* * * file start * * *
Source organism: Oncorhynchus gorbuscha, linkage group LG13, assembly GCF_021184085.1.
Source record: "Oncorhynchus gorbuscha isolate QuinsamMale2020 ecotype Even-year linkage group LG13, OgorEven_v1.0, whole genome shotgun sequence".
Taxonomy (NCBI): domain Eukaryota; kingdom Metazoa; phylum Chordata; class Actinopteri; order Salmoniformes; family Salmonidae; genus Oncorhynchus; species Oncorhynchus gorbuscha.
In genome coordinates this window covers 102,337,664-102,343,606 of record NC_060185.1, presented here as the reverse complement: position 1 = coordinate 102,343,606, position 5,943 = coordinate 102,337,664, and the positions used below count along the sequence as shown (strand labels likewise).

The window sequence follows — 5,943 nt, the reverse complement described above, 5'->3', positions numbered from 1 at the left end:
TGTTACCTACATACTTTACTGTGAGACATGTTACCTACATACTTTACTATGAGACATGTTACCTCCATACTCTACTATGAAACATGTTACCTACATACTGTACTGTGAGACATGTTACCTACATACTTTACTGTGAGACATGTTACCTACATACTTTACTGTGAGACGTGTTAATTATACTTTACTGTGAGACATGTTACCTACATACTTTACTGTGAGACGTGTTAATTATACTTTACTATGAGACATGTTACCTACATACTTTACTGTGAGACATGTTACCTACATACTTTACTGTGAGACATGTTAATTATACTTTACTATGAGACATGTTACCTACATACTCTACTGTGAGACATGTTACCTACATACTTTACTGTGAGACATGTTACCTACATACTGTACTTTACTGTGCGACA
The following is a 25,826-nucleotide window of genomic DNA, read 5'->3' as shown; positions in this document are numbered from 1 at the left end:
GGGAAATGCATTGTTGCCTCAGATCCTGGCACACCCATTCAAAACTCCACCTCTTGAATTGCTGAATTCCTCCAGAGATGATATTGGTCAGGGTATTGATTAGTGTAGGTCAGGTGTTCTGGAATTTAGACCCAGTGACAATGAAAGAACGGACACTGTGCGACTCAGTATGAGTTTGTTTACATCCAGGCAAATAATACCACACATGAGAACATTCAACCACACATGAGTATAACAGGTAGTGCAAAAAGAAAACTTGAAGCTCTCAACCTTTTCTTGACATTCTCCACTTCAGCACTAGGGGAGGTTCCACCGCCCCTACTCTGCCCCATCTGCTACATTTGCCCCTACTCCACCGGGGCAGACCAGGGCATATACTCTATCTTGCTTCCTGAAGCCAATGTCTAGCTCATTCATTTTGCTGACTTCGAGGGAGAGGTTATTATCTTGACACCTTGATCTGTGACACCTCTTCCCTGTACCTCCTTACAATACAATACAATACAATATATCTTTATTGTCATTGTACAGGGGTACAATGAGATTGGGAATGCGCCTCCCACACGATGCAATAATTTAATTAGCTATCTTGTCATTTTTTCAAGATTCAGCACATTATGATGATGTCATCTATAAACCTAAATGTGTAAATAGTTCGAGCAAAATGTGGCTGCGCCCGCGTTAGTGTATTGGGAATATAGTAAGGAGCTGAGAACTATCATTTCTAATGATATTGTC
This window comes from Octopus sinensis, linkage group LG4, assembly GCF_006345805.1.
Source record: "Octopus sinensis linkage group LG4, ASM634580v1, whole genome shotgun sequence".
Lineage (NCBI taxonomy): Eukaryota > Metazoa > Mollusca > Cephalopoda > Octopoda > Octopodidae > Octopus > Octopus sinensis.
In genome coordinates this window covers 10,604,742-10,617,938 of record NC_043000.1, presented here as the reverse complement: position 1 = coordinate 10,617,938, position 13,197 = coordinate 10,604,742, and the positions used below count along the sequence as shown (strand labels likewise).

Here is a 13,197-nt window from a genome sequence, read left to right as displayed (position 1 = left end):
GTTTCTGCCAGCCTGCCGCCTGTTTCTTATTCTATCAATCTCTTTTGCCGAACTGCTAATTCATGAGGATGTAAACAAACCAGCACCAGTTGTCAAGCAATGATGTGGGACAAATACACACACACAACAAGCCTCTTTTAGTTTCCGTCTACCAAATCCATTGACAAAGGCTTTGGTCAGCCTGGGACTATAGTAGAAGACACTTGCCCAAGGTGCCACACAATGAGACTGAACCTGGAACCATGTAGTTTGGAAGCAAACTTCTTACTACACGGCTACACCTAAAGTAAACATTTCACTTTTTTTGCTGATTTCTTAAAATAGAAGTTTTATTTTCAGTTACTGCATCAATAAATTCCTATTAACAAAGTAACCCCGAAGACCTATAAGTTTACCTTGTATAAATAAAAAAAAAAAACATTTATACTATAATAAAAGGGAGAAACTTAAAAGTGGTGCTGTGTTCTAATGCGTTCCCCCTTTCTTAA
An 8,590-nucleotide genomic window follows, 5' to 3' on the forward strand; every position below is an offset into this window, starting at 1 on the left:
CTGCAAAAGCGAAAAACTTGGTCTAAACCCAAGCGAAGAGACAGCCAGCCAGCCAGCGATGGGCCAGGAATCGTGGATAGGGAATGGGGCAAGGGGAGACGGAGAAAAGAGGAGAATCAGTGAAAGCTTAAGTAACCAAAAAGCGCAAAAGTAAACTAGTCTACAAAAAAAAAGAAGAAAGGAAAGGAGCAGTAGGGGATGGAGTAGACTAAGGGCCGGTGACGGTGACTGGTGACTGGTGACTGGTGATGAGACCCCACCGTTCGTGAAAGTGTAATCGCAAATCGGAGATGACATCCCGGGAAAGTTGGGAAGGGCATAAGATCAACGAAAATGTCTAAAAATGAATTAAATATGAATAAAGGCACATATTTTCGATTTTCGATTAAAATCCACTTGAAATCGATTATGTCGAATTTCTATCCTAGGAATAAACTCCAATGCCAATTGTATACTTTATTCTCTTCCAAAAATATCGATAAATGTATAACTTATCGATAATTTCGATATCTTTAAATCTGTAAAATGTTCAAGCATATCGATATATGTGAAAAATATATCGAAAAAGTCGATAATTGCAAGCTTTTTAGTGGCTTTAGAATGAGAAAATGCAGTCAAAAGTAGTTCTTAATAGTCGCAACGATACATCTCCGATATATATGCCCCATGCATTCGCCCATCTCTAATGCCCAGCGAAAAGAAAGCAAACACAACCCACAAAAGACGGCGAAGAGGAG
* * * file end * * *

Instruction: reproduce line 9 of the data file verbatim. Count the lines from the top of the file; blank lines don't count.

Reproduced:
This window comes from Octopus sinensis, linkage group LG4, assembly GCF_006345805.1.